| bioentry                   |
| bioentry_dbxref            |
| bioentry_path              |
| bioentry_qualifier_value   |
| bioentry_reference         |
| bioentry_relationship      |
| biosequence                |
| comment                    |
| dbxref                     |
| dbxref_qualifier_value     |
| location                   |
| location_qualifier_value   |
| ontology                   |
| reference                  |
| seqfeature                 |
| seqfeature_dbxref          |
| seqfeature_path            |
| seqfeature_qualifier_value |
| seqfeature_relationship    |
| taxon                      |
| taxon_name                 |
| term                       |
| term_dbxref                |
| term_path                  |
| term_relationship          |
| term_relationship_term     |
| term_synonym               |

Or, to look inside a table:

mysql --user=root bioseqdb -e "select * from bioentry;"

This should return no rows as the table is empty.


IMPORTANT NOTE FOR POSTRESQL USERS: Before loading the biosqldb-pg.sql schema into Postgres you must delete the two RULES named rule_bioentry_i1 and rule_bioentry_i2; lines 771-791 in biosqldb-pg.sql BioSQL version 1.0.1

First you need to set up user permissions, if you are not sure how to do this, try:

su - postgres
createuser <your user name>

Then, assuming you are logged-in as and Postgres is running on the local machine, you should be able to do the following:

createdb biosqldb
psql biosqldb < biosqldb-pg.sql

Run psql and type enter *\d * to see all the entities created.

NCBI Taxonomy

The BioSQL package includes a perl script under scripts/load_ncbi_taxonomy.pl to download and update the taxonomy tables. The script should be able to download the files it needs from the NCBI taxonomy FTP site automatically.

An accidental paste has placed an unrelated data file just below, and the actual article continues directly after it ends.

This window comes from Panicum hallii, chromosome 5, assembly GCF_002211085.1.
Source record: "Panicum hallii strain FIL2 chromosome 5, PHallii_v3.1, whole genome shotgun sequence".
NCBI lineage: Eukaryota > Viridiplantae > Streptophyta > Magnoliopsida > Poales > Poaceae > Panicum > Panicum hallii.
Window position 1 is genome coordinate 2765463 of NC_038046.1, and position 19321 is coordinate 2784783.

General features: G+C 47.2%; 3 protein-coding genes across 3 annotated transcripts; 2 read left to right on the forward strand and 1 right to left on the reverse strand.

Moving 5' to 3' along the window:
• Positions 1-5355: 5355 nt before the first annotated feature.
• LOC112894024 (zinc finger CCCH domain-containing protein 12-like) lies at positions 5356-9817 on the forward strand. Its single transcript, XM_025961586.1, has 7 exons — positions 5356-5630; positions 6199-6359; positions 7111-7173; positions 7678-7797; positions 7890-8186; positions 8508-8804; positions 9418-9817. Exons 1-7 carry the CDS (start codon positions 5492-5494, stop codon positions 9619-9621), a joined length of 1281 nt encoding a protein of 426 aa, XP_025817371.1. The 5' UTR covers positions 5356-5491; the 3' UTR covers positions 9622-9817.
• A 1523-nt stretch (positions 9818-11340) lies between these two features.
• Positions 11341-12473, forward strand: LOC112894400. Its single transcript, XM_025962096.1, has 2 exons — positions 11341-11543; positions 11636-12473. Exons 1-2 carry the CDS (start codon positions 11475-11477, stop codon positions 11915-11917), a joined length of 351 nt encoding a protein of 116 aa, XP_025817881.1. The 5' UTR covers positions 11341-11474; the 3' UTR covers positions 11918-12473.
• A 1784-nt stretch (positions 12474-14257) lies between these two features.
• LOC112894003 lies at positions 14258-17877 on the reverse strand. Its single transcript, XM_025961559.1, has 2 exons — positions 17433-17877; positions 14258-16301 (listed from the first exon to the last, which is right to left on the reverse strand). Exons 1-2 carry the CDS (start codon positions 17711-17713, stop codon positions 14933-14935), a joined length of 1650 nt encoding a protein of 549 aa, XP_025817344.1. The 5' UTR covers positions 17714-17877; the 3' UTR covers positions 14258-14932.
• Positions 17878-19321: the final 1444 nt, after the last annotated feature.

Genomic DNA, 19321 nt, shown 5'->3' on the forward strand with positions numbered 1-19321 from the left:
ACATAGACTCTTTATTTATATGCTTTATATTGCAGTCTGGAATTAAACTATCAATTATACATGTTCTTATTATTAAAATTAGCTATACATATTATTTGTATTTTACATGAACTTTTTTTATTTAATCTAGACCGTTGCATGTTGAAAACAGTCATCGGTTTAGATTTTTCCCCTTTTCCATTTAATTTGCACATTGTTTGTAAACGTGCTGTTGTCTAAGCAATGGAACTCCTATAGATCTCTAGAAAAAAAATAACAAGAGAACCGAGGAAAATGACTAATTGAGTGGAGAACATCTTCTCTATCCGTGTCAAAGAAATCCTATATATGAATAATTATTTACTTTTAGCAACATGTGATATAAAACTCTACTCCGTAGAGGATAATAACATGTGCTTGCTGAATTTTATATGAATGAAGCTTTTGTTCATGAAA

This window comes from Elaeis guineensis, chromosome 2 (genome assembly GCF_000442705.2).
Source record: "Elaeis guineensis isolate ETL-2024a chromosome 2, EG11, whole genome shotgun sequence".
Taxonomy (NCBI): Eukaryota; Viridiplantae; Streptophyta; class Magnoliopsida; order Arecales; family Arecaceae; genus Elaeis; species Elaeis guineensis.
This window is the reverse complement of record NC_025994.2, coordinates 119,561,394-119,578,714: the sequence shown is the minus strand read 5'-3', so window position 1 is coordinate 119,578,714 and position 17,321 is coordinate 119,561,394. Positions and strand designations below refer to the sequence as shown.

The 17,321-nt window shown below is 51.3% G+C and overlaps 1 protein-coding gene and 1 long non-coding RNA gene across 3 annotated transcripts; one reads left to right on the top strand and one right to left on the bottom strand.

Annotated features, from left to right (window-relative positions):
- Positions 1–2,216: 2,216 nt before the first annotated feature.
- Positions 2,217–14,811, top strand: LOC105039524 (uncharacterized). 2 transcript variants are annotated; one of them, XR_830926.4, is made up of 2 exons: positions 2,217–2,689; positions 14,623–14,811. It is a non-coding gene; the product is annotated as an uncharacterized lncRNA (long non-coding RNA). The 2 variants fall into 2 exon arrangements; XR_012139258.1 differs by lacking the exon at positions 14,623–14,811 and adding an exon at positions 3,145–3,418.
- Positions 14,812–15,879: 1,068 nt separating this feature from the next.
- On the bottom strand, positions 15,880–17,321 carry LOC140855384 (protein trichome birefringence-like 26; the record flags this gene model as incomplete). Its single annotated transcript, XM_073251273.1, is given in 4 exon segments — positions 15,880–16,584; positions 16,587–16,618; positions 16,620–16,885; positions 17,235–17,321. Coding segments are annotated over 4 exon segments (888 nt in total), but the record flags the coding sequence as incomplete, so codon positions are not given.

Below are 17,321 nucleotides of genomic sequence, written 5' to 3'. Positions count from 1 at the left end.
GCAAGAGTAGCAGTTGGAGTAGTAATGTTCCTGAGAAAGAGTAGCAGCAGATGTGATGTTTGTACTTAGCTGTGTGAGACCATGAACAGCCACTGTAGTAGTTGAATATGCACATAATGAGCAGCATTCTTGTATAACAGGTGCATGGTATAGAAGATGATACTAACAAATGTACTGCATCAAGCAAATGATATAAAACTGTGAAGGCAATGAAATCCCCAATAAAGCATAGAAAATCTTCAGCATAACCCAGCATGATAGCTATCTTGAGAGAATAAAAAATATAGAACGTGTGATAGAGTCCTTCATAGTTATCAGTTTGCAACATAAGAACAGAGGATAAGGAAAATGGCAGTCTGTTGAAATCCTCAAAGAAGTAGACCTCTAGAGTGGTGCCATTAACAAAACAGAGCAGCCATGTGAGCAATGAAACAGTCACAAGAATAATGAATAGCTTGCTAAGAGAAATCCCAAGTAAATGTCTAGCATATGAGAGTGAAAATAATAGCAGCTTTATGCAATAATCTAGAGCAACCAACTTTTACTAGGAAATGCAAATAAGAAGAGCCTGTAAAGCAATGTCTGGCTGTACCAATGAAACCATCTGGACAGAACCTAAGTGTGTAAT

Prior to Biopython 1.49, if you wanted to work with the NCBI taxonomy database it was good idea to pre-load the NCBI taxonomy before you start trying to load sequences into the database. This isn’t so important with Biopython 1.49 onwards, where you can instead opt to have the information needed downloaded as needed from Entrez.

To update the NCBI taxonomy, change to the scripts subdirectory from the unzipped BioSQL download, then:

./load_ncbi_taxonomy.pl --dbname bioseqdb --driver mysql --dbuser root --download true

For PostgreSQL you need to have the perl DBD-Pg module installed - Using CPAN: “perl -MCPAN -e ‘install DBI’; perl -MCPAN -e ‘install DBD::Pg’”. Substitute Pg for mysql in the above command.

There is about 10MB to fetch, so it can take a little while (and doesn’t give any feedback while this happens). If you are worried, open a file browser window and check to see it is downloading a file called taxdump.tar.gz to the taxdata subdirectory.

You should see this output at the command prompt - be warned that some of these steps do take a while (especially rebuilding nested set left/right values):

Loading NCBI taxon database in taxdata:
        ... retrieving all taxon nodes in the database
        ... reading in taxon nodes from nodes.dmp
        ... insert / update / delete taxon nodes